One of the key aspects of long-term addiction recovery is to develop interests and goals that help you to define yourself without the use of drugs or alcohol. Making goals and cultivating new activities and hobbies can be powerful for your recovery. Here are some ideas for what you might try to healthily fill the void left behind by addiction.
Changing Your Habits Changes Your Life
Using drugs and alcohol is not just addicting but also habit-forming. This means that when you had free time or whenever you felt lonely, sad, or even excited, you turned to drugs instead of other outlets for your energy or time. As a result, you not only had a physical addiction but you also formed a pattern of behavior that is difficult to break.
Your recovery will partially focus on learning to shift or create habits that in the long term are more fulfilling. For example, during in-patient therapy you might:
- Follow a set daily schedule to help you get used to following a routine. You might work out every morning and eat at the same time of day. Even structures like this help you to get into a pattern of normal living.
- Practice replacement activities to occupy your brain during downtime. You might need a few weeks to peg down what things you like to do to fill up your time. You might decide to read at the same time each day, walk outdoors, or even paint or make crafts to keep your brain focused.
- Focus on consistency. The more consistently you change your behavior, the better you will be at forming lasting new habits. Even if you don’t enjoy reading or crafting at first, being consistent will help you break the old behavior patterns that drive some people to relapse into drug use.
Use a planner to help you decide ahead of time how you will use your day. Simple, daily planning can also help you avoid times when you have nothing to do. Boredom or loneliness can be triggers for drug use, so when you already have a plan in place, you won’t suddenly face a crisis or empty day where only your willpower stands between you and relapse.
Developing Talents Develops Self-Esteem
Drug use can sometimes stem from low self-esteem. People from all backgrounds have experiences that contribute to poor self-image. During recovery, counseling and time spent increasing your spirituality can help you learn to value yourself more than you ever have before. Part of the way you perpetuate that self-value is by doing things that make you proud of yourself.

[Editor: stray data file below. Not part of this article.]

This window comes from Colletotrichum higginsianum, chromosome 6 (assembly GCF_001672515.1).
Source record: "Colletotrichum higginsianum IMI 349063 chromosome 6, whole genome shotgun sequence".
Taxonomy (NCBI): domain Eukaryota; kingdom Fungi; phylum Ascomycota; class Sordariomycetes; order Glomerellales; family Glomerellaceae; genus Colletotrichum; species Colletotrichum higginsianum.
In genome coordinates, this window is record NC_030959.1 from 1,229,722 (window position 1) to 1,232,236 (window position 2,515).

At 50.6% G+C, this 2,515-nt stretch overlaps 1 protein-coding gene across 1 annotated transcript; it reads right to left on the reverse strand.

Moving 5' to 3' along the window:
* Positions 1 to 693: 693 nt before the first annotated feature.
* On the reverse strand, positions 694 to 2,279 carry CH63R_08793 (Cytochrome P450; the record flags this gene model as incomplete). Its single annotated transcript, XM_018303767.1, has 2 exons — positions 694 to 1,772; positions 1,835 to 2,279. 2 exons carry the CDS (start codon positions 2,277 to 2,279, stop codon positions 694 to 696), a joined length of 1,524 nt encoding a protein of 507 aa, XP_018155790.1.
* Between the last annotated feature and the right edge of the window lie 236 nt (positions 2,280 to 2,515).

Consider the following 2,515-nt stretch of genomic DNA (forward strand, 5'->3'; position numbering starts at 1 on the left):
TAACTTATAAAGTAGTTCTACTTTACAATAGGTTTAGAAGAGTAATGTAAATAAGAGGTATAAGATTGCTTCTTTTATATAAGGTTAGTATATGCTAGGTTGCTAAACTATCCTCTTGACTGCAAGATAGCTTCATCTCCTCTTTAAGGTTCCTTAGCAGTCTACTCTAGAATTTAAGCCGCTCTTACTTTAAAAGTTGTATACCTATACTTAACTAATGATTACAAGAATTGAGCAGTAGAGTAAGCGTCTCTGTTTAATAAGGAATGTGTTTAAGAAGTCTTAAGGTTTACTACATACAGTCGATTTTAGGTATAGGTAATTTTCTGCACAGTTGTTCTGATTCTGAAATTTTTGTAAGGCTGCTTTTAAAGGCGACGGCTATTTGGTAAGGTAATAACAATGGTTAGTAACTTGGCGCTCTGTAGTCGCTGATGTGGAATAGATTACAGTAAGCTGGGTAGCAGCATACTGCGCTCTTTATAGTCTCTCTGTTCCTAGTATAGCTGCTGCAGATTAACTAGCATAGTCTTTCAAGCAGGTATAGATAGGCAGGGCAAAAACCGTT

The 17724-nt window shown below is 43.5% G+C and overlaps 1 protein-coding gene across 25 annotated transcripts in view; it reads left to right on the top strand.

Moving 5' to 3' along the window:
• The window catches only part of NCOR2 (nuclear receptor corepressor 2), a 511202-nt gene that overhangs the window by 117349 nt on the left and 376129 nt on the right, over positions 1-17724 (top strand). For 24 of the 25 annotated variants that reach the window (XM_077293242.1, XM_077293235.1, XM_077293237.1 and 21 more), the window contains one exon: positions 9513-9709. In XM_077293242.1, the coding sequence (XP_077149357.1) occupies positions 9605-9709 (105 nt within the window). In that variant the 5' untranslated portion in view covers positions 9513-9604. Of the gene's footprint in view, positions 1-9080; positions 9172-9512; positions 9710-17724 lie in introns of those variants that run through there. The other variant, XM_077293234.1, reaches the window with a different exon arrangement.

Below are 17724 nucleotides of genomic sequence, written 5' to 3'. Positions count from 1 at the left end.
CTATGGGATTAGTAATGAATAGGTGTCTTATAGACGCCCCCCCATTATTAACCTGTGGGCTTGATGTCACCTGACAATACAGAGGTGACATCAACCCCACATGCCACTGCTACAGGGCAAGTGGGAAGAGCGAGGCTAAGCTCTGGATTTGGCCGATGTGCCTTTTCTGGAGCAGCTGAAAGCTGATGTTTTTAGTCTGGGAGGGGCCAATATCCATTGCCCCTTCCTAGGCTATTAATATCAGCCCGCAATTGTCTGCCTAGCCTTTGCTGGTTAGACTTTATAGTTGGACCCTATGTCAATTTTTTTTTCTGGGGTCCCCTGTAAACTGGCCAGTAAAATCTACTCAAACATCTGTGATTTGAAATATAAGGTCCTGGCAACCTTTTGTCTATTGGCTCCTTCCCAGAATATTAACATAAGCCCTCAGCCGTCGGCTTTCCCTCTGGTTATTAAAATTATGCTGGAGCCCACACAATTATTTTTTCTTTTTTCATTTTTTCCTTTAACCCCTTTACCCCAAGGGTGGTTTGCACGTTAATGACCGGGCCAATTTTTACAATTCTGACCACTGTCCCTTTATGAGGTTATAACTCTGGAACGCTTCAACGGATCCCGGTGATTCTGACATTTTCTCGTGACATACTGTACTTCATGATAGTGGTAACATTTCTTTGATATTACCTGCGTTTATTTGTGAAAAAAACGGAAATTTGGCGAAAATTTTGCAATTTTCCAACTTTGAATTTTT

In recovery, you can make an active effort to develop new or existing talents. Maybe you enjoyed writing when you were younger. You might try now to write each day about your experiences. If you played an instrument, you might take lessons again or start teaching that instrument to others.
If you feel like you have few positive qualities, you might choose something to work on that you wish you could become. Write down the person you want to be, and then pick one thing to delve into. For example, if you’ve always been interested in martial arts, you might start taking a self-defense class or watching some free online tutorials to get started.
Your new talents will also be a way to take up your time in a meaningful way. As you spend more time developing yourself, you can also find positive connections to your successes that help to give you a natural boost of endorphins — completely drug-free.
Setting Goals Sets You Up for Success
Your rehabilitation program should focus in part on how to make and stick to goals for yourself. You might make goals for your day, for your week, or for your month. Making those goals helps you to better visualize your recovery. Goals also help conquer addiction because they give you something to work toward, and addiction could prevent you from reaching your desires.
As you get into the habit of making and reaching small goals in your rehab program, you can start to be more confident in your ability to succeed. Confidence helps to foster more success, which then bolsters your confidence even more.
Your goals do not have to be outlandish or huge. In fact, achievable goals are always specific and attainable, and they should reflect the overall values you want in life.
For example, you might wish to be kinder to others so that you can have close, supportive friends. To achieve that goal, you might make a plan to write down all the good things you notice about others as you go about your day, or you might make a rule to never say anything unkind aloud for two weeks.
You can measure your progress and see how well you have done when you make a plan to change yourself. As you succeed at your goals, you set yourself up to succeed in overcoming addiction by fully changing your life.
For more information on addiction recovery treatment, contact us at Pacific Ridge.